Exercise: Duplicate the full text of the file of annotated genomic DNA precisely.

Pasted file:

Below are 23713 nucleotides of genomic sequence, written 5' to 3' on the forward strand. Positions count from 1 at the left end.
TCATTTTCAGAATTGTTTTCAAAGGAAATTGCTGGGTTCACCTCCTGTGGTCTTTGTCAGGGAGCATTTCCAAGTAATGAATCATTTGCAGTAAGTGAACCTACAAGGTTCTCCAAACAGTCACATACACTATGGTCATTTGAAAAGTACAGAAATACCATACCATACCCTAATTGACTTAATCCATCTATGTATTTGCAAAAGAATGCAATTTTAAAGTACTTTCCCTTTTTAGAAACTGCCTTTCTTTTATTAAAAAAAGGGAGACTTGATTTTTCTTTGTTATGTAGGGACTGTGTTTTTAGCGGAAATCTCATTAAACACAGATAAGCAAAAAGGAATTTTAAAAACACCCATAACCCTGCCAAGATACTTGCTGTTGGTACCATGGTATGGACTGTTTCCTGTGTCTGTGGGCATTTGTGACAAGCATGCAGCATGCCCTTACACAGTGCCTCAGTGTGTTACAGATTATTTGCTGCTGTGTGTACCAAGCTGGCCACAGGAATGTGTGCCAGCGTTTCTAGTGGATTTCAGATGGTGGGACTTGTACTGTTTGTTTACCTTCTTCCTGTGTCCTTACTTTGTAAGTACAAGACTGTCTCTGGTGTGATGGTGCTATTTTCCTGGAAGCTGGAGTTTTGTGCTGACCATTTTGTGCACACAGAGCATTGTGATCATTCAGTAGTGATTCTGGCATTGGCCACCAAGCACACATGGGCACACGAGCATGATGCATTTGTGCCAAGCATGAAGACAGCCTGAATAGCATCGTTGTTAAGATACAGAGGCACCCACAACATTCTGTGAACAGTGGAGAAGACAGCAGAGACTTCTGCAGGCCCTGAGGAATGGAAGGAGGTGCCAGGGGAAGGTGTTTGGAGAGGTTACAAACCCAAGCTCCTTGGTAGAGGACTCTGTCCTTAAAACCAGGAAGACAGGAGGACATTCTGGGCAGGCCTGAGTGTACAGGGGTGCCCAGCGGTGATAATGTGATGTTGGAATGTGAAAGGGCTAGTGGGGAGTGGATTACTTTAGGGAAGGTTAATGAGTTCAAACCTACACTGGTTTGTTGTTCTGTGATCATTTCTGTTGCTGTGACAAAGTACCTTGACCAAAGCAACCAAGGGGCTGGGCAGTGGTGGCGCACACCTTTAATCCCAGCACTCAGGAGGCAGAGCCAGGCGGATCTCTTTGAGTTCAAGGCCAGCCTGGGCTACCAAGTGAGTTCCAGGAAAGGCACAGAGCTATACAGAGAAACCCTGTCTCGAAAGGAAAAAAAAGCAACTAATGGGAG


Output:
Below are 23713 nucleotides of genomic sequence, written 5' to 3' on the forward strand. Positions count from 1 at the left end.
TCATTTTCAGAATTGTTTTCAAAGGAAATTGCTGGGTTCACCTCCTGTGGTCTTTGTCAGGGAGCATTTCCAAGTAATGAATCATTTGCAGTAAGTGAACCTACAAGGTTCTCCAAACAGTCACATACACTATGGTCATTTGAAAAGTACAGAAATACCATACCATACCCTAATTGACTTAATCCATCTATGTATTTGCAAAAGAATGCAATTTTAAAGTACTTTCCCTTTTTAGAAACTGCCTTTCTTTTATTAAAAAAAGGGAGACTTGATTTTTCTTTGTTATGTAGGGACTGTGTTTTTAGCGGAAATCTCATTAAACACAGATAAGCAAAAAGGAATTTTAAAAACACCCATAACCCTGCCAAGATACTTGCTGTTGGTACCATGGTATGGACTGTTTCCTGTGTCTGTGGGCATTTGTGACAAGCATGCAGCATGCCCTTACACAGTGCCTCAGTGTGTTACAGATTATTTGCTGCTGTGTGTACCAAGCTGGCCACAGGAATGTGTGCCAGCGTTTCTAGTGGATTTCAGATGGTGGGACTTGTACTGTTTGTTTACCTTCTTCCTGTGTCCTTACTTTGTAAGTACAAGACTGTCTCTGGTGTGATGGTGCTATTTTCCTGGAAGCTGGAGTTTTGTGCTGACCATTTTGTGCACACAGAGCATTGTGATCATTCAGTAGTGATTCTGGCATTGGCCACCAAGCACACATGGGCACACGAGCATGATGCATTTGTGCCAAGCATGAAGACAGCCTGAATAGCATCGTTGTTAAGATACAGAGGCACCCACAACATTCTGTGAACAGTGGAGAAGACAGCAGAGACTTCTGCAGGCCCTGAGGAATGGAAGGAGGTGCCAGGGGAAGGTGTTTGGAGAGGTTACAAACCCAAGCTCCTTGGTAGAGGACTCTGTCCTTAAAACCAGGAAGACAGGAGGACATTCTGGGCAGGCCTGAGTGTACAGGGGTGCCCAGCGGTGATAATGTGATGTTGGAATGTGAAAGGGCTAGTGGGGAGTGGATTACTTTAGGGAAGGTTAATGAGTTCAAACCTACACTGGTTTGTTGTTCTGTGATCATTTCTGTTGCTGTGACAAAGTACCTTGACCAAAGCAACCAAGGGGCTGGGCAGTGGTGGCGCACACCTTTAATCCCAGCACTCAGGAGGCAGAGCCAGGCGGATCTCTTTGAGTTCAAGGCCAGCCTGGGCTACCAAGTGAGTTCCAGGAAAGGCACAGAGCTATACAGAGAAACCCTGTCTCGAAAGGAAAAAAAAGCAACTAATGGGAG